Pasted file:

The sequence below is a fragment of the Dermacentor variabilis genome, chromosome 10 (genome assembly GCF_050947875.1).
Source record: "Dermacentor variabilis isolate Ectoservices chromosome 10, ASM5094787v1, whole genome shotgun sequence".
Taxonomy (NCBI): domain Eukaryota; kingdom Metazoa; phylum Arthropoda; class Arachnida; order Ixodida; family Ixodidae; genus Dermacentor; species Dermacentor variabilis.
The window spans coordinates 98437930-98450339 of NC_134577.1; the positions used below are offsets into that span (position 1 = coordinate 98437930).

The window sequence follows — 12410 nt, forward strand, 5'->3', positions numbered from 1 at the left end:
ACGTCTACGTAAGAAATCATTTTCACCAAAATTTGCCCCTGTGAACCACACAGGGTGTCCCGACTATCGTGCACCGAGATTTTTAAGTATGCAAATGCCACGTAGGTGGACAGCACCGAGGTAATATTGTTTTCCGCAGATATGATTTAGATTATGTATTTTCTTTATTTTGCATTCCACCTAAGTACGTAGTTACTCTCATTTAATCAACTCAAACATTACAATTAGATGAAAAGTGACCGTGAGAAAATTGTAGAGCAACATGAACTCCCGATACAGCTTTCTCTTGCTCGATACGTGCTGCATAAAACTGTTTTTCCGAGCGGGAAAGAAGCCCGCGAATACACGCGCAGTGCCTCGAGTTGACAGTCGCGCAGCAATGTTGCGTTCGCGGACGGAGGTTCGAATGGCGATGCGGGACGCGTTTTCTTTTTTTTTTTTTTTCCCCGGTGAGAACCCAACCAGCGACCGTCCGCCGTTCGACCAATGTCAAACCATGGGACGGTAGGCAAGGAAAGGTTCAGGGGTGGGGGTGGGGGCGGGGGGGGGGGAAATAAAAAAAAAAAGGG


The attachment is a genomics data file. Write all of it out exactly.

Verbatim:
The sequence below is a fragment of the Dermacentor variabilis genome, chromosome 10 (genome assembly GCF_050947875.1).
Source record: "Dermacentor variabilis isolate Ectoservices chromosome 10, ASM5094787v1, whole genome shotgun sequence".
Taxonomy (NCBI): domain Eukaryota; kingdom Metazoa; phylum Arthropoda; class Arachnida; order Ixodida; family Ixodidae; genus Dermacentor; species Dermacentor variabilis.
The window spans coordinates 98437930-98450339 of NC_134577.1; the positions used below are offsets into that span (position 1 = coordinate 98437930).

The window sequence follows — 12410 nt, forward strand, 5'->3', positions numbered from 1 at the left end:
ACGTCTACGTAAGAAATCATTTTCACCAAAATTTGCCCCTGTGAACCACACAGGGTGTCCCGACTATCGTGCACCGAGATTTTTAAGTATGCAAATGCCACGTAGGTGGACAGCACCGAGGTAATATTGTTTTCCGCAGATATGATTTAGATTATGTATTTTCTTTATTTTGCATTCCACCTAAGTACGTAGTTACTCTCATTTAATCAACTCAAACATTACAATTAGATGAAAAGTGACCGTGAGAAAATTGTAGAGCAACATGAACTCCCGATACAGCTTTCTCTTGCTCGATACGTGCTGCATAAAACTGTTTTTCCGAGCGGGAAAGAAGCCCGCGAATACACGCGCAGTGCCTCGAGTTGACAGTCGCGCAGCAATGTTGCGTTCGCGGACGGAGGTTCGAATGGCGATGCGGGACGCGTTTTCTTTTTTTTTTTTTTTCCCCGGTGAGAACCCAACCAGCGACCGTCCGCCGTTCGACCAATGTCAAACCATGGGACGGTAGGCAAGGAAAGGTTCAGGGGTGGGGGTGGGGGCGGGGGGGGGGGAAATAAAAAAAAAAAGGG